The M.2 slot is a common interface on motherboards in the past few years. In addition to storage, it can also access expansion devices such as Wi-Fi/Bluetooth modules.
M.2 slots are currently available in various sizes, with widths of 12mm, 16mm, 22mm, and 30mm, and lengths of 16mm, 26mm, 30mm, 42mm, 60mm, 80mm, and 110mm. Generally, the length of the M.2 interface on the motherboard varies from 30mm to 110mm, but the width is 22mm. The most typical M.2 SSD is the 2280 specification. In addition, the motherboard may also have a 2230 specification for Wi-Fi/Bluetooth modules, and some high-end motherboards may also have a 22110 specification M.2 slot for access to high-performance SSDs.
Recently, Twitter user @hms1193 shared the design of some X670 motherboards. These products will be available in the next few months and support PCIe 5.0 SSD. The novelty is that these motherboards will support PCIe 5.0 SSDs in the 25110 specification, which means an increase of 3mm in width compared to the existing 22mm. The larger size can accommodate more parts, and at the same time can help heat dissipation, allowing manufacturers to use larger heat sinks.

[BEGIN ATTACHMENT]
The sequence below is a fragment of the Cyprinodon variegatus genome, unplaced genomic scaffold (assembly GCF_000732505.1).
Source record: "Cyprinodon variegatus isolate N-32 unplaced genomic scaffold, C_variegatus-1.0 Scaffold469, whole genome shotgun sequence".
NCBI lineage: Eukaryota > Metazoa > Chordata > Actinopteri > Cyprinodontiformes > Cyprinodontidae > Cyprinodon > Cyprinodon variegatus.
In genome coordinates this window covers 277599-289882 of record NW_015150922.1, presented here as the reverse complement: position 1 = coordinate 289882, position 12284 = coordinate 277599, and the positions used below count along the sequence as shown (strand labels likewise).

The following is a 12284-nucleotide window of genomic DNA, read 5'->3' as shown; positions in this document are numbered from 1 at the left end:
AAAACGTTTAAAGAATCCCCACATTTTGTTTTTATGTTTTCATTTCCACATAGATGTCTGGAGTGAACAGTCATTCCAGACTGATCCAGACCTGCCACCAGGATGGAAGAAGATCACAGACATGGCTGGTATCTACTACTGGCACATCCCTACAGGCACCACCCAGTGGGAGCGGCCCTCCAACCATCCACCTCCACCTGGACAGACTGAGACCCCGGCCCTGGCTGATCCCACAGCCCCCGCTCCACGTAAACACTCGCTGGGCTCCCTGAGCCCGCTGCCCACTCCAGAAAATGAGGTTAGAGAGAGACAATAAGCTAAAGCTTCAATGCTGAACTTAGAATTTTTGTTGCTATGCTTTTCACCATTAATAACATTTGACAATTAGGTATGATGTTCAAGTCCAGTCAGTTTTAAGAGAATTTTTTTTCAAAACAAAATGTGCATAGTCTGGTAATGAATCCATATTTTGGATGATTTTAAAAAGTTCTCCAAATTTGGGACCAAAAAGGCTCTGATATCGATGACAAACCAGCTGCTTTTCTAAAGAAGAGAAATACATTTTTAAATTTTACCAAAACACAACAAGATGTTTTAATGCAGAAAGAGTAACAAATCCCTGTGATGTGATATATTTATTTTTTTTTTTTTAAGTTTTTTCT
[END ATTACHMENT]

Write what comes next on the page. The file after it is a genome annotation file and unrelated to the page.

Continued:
PCI-SIG seems to have formulated a wider 25mm specification for M.2 SSDs at the end of 2020, but it has not been mentioned since. For motherboards with ATX specifications, it is not a big problem to support the 25110 M.2 slot. However, for some devices with larger size restrictions, such as ITX motherboards or laptops, the new M.2 slot may not be suitable, so SSD manufacturers may have reservations about the new specifications.
Apacer has released the world’s first consumer-grade PCIe 5.0 SSD. The continuous read and continuous write speeds have reached 13,000 MB/s and 12,000 MB/s respectively, and the performance is very powerful, but the manufacturer did not specify whether the width is 22mm or 25mm. Next, let’s see which manufacturer will launch a PCIe 5.0 SSD with the 25110 specifications, and pay attention to whether the new specification will bring other benefits.